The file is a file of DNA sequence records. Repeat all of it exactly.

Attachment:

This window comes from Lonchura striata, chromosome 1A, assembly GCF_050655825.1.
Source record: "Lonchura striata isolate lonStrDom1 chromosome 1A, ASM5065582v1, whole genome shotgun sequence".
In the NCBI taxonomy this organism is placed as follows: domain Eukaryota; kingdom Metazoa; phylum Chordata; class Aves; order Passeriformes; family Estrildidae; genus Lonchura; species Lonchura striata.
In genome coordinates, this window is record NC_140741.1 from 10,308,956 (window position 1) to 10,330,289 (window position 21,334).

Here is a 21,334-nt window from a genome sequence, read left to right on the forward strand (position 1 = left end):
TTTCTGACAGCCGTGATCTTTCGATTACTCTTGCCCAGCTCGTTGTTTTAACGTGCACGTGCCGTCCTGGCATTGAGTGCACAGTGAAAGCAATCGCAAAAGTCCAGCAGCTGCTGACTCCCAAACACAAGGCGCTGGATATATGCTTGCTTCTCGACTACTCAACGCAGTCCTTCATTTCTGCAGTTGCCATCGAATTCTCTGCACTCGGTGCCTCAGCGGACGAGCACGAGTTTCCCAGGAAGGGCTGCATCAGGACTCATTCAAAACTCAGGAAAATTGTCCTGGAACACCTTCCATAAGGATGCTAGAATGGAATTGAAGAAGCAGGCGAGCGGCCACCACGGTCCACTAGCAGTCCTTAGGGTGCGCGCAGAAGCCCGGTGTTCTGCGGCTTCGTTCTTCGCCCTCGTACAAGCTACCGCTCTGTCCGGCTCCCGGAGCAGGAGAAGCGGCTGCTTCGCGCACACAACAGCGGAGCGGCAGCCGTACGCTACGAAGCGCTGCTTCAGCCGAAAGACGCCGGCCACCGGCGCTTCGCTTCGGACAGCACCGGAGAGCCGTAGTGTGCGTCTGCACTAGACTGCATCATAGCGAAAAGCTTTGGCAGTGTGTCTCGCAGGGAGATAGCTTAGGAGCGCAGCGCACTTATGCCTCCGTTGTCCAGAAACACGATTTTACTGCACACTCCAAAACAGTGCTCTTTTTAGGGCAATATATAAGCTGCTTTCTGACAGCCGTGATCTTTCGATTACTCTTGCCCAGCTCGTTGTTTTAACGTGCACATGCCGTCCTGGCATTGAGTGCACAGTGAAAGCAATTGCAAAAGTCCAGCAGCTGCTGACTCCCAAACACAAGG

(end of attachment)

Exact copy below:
This window comes from Lonchura striata, chromosome 1A, assembly GCF_050655825.1.
Source record: "Lonchura striata isolate lonStrDom1 chromosome 1A, ASM5065582v1, whole genome shotgun sequence".
In the NCBI taxonomy this organism is placed as follows: domain Eukaryota; kingdom Metazoa; phylum Chordata; class Aves; order Passeriformes; family Estrildidae; genus Lonchura; species Lonchura striata.
In genome coordinates, this window is record NC_140741.1 from 10,308,956 (window position 1) to 10,330,289 (window position 21,334).

Here is a 21,334-nt window from a genome sequence, read left to right on the forward strand (position 1 = left end):
TTTCTGACAGCCGTGATCTTTCGATTACTCTTGCCCAGCTCGTTGTTTTAACGTGCACGTGCCGTCCTGGCATTGAGTGCACAGTGAAAGCAATCGCAAAAGTCCAGCAGCTGCTGACTCCCAAACACAAGGCGCTGGATATATGCTTGCTTCTCGACTACTCAACGCAGTCCTTCATTTCTGCAGTTGCCATCGAATTCTCTGCACTCGGTGCCTCAGCGGACGAGCACGAGTTTCCCAGGAAGGGCTGCATCAGGACTCATTCAAAACTCAGGAAAATTGTCCTGGAACACCTTCCATAAGGATGCTAGAATGGAATTGAAGAAGCAGGCGAGCGGCCACCACGGTCCACTAGCAGTCCTTAGGGTGCGCGCAGAAGCCCGGTGTTCTGCGGCTTCGTTCTTCGCCCTCGTACAAGCTACCGCTCTGTCCGGCTCCCGGAGCAGGAGAAGCGGCTGCTTCGCGCACACAACAGCGGAGCGGCAGCCGTACGCTACGAAGCGCTGCTTCAGCCGAAAGACGCCGGCCACCGGCGCTTCGCTTCGGACAGCACCGGAGAGCCGTAGTGTGCGTCTGCACTAGACTGCATCATAGCGAAAAGCTTTGGCAGTGTGTCTCGCAGGGAGATAGCTTAGGAGCGCAGCGCACTTATGCCTCCGTTGTCCAGAAACACGATTTTACTGCACACTCCAAAACAGTGCTCTTTTTAGGGCAATATATAAGCTGCTTTCTGACAGCCGTGATCTTTCGATTACTCTTGCCCAGCTCGTTGTTTTAACGTGCACATGCCGTCCTGGCATTGAGTGCACAGTGAAAGCAATTGCAAAAGTCCAGCAGCTGCTGACTCCCAAACACAAGG